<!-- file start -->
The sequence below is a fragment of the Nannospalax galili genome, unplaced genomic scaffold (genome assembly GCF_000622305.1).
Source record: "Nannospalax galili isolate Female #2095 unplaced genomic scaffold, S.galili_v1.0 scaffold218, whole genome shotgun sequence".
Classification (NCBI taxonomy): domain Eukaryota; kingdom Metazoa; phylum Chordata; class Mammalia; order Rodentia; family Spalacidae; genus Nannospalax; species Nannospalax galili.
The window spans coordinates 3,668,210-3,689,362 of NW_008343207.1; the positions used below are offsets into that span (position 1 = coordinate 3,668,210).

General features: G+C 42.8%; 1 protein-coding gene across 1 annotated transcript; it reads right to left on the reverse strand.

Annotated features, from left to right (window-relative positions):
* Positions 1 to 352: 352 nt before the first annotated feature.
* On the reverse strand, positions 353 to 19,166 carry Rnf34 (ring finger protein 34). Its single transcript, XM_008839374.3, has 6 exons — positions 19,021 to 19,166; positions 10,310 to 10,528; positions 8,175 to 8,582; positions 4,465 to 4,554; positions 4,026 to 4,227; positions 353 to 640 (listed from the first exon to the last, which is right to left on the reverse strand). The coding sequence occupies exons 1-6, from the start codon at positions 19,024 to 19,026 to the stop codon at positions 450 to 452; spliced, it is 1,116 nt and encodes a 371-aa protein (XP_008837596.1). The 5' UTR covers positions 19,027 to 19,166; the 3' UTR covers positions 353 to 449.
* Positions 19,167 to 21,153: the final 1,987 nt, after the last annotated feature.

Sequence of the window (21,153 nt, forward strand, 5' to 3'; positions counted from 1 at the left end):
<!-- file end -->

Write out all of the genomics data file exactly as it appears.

The sequence below is a fragment of the Nannospalax galili genome, unplaced genomic scaffold (genome assembly GCF_000622305.1).
Source record: "Nannospalax galili isolate Female #2095 unplaced genomic scaffold, S.galili_v1.0 scaffold218, whole genome shotgun sequence".
Classification (NCBI taxonomy): domain Eukaryota; kingdom Metazoa; phylum Chordata; class Mammalia; order Rodentia; family Spalacidae; genus Nannospalax; species Nannospalax galili.
The window spans coordinates 3,668,210-3,689,362 of NW_008343207.1; the positions used below are offsets into that span (position 1 = coordinate 3,668,210).

General features: G+C 42.8%; 1 protein-coding gene across 1 annotated transcript; it reads right to left on the reverse strand.

Annotated features, from left to right (window-relative positions):
* Positions 1 to 352: 352 nt before the first annotated feature.
* On the reverse strand, positions 353 to 19,166 carry Rnf34 (ring finger protein 34). Its single transcript, XM_008839374.3, has 6 exons — positions 19,021 to 19,166; positions 10,310 to 10,528; positions 8,175 to 8,582; positions 4,465 to 4,554; positions 4,026 to 4,227; positions 353 to 640 (listed from the first exon to the last, which is right to left on the reverse strand). The coding sequence occupies exons 1-6, from the start codon at positions 19,024 to 19,026 to the stop codon at positions 450 to 452; spliced, it is 1,116 nt and encodes a 371-aa protein (XP_008837596.1). The 5' UTR covers positions 19,027 to 19,166; the 3' UTR covers positions 353 to 449.
* Positions 19,167 to 21,153: the final 1,987 nt, after the last annotated feature.

Sequence of the window (21,153 nt, forward strand, 5' to 3'; positions counted from 1 at the left end):